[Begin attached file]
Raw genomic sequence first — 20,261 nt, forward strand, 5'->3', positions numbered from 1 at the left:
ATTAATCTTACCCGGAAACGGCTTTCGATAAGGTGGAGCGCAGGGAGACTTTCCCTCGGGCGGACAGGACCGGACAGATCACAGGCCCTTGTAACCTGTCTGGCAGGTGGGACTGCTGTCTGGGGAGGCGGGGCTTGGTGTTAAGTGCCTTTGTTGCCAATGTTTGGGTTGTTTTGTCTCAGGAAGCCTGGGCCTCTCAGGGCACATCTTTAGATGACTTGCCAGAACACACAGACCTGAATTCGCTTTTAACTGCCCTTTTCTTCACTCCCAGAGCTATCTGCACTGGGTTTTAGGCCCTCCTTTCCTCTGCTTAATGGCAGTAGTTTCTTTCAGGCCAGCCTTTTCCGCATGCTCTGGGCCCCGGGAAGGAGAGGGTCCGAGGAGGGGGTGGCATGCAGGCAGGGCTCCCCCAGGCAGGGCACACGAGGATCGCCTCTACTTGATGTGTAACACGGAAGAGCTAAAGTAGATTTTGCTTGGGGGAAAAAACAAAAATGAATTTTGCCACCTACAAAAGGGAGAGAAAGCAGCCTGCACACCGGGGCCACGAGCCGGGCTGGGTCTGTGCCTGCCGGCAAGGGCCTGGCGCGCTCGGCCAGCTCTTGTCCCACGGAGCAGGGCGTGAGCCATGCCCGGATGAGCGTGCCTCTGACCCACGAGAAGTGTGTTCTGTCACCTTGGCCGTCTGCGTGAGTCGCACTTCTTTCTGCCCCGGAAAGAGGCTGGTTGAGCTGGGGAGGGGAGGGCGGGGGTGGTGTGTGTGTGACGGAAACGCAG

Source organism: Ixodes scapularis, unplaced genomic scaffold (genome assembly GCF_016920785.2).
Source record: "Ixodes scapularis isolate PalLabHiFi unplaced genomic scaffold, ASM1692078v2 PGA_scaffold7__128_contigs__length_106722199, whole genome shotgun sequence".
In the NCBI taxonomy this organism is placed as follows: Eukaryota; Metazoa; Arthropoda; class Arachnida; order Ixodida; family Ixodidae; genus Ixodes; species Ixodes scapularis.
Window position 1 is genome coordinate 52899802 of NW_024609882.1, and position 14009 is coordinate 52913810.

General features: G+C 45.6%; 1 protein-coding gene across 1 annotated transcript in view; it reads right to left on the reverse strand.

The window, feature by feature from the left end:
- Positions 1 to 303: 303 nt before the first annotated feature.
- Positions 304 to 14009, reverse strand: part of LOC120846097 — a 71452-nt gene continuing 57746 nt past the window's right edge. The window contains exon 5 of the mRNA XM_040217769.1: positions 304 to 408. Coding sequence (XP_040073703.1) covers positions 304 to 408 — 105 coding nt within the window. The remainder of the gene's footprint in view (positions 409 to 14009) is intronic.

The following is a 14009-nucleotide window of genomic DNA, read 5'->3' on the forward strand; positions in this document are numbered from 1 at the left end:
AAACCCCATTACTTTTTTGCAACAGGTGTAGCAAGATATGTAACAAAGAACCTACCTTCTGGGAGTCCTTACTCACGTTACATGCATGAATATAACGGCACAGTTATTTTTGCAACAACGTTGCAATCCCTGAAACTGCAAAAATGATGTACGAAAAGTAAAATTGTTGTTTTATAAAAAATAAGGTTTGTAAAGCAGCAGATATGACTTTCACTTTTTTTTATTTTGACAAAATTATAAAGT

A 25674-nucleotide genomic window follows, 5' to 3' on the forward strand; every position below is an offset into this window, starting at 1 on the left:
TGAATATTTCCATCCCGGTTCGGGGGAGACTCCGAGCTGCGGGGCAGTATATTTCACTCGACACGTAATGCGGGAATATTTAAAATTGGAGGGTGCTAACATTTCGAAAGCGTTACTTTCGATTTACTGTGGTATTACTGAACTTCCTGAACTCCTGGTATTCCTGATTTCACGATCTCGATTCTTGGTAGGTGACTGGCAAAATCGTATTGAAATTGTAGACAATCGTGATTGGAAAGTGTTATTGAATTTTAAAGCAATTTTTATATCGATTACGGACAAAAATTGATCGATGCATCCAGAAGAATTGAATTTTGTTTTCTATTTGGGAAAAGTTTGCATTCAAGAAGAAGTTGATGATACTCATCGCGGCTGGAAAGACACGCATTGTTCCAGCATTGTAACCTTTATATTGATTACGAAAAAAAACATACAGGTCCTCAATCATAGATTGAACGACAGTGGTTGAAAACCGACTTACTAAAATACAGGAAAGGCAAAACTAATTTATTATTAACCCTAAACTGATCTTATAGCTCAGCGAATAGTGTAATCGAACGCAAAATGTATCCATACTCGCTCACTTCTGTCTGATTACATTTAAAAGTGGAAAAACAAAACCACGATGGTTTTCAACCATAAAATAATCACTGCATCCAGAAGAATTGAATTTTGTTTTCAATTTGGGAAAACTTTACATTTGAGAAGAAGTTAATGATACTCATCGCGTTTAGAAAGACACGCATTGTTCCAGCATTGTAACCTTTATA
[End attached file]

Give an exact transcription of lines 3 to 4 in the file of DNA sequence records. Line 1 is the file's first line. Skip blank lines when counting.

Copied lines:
Source organism: Ixodes scapularis, unplaced genomic scaffold (genome assembly GCF_016920785.2).
Source record: "Ixodes scapularis isolate PalLabHiFi unplaced genomic scaffold, ASM1692078v2 PGA_scaffold7__128_contigs__length_106722199, whole genome shotgun sequence".